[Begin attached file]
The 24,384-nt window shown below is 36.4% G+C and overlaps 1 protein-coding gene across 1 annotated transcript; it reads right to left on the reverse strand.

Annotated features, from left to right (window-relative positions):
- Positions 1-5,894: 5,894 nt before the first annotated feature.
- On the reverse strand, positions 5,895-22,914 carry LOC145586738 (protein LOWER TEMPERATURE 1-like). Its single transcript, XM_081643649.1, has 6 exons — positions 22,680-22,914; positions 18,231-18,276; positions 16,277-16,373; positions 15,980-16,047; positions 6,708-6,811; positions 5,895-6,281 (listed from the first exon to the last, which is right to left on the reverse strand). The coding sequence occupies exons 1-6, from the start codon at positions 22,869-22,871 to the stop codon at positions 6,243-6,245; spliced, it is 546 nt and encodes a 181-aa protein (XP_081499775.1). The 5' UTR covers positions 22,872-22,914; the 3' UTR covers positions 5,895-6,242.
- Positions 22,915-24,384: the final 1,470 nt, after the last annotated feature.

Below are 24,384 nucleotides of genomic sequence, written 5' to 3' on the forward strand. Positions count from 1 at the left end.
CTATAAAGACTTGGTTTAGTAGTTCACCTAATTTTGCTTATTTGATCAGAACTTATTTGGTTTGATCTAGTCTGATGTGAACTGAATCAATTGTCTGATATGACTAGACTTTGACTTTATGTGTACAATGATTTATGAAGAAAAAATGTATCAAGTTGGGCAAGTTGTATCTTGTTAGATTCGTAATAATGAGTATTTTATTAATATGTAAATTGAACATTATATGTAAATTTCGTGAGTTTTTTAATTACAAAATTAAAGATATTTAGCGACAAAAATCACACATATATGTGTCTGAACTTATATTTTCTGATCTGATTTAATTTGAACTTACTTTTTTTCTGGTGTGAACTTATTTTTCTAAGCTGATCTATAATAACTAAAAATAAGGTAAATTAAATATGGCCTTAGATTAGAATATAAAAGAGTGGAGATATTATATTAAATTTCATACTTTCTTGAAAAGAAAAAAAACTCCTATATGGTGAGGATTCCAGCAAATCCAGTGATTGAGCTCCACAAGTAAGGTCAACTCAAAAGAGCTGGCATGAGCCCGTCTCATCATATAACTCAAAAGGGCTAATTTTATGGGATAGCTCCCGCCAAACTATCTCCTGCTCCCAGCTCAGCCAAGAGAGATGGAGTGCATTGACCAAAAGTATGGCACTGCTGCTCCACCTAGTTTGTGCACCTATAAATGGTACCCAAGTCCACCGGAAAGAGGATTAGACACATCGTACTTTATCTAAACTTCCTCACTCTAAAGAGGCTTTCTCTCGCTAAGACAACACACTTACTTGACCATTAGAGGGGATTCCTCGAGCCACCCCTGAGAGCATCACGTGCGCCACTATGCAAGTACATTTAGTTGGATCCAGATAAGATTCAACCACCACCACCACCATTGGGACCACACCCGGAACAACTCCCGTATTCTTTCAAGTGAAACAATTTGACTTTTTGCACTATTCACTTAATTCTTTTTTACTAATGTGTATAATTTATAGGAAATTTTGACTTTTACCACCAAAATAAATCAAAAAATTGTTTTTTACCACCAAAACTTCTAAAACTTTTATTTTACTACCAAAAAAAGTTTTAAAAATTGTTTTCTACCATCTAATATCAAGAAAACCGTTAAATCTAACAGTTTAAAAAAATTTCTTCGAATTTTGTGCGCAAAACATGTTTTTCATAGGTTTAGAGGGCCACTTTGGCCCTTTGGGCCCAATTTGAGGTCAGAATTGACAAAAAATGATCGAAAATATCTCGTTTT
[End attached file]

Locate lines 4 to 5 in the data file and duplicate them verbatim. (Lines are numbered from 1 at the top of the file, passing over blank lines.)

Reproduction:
- On the reverse strand, positions 5,895-22,914 carry LOC145586738 (protein LOWER TEMPERATURE 1-like). Its single transcript, XM_081643649.1, has 6 exons — positions 22,680-22,914; positions 18,231-18,276; positions 16,277-16,373; positions 15,980-16,047; positions 6,708-6,811; positions 5,895-6,281 (listed from the first exon to the last, which is right to left on the reverse strand). The coding sequence occupies exons 1-6, from the start codon at positions 22,869-22,871 to the stop codon at positions 6,243-6,245; spliced, it is 546 nt and encodes a 181-aa protein (XP_081499775.1). The 5' UTR covers positions 22,872-22,914; the 3' UTR covers positions 5,895-6,242.
- Positions 22,915-24,384: the final 1,470 nt, after the last annotated feature.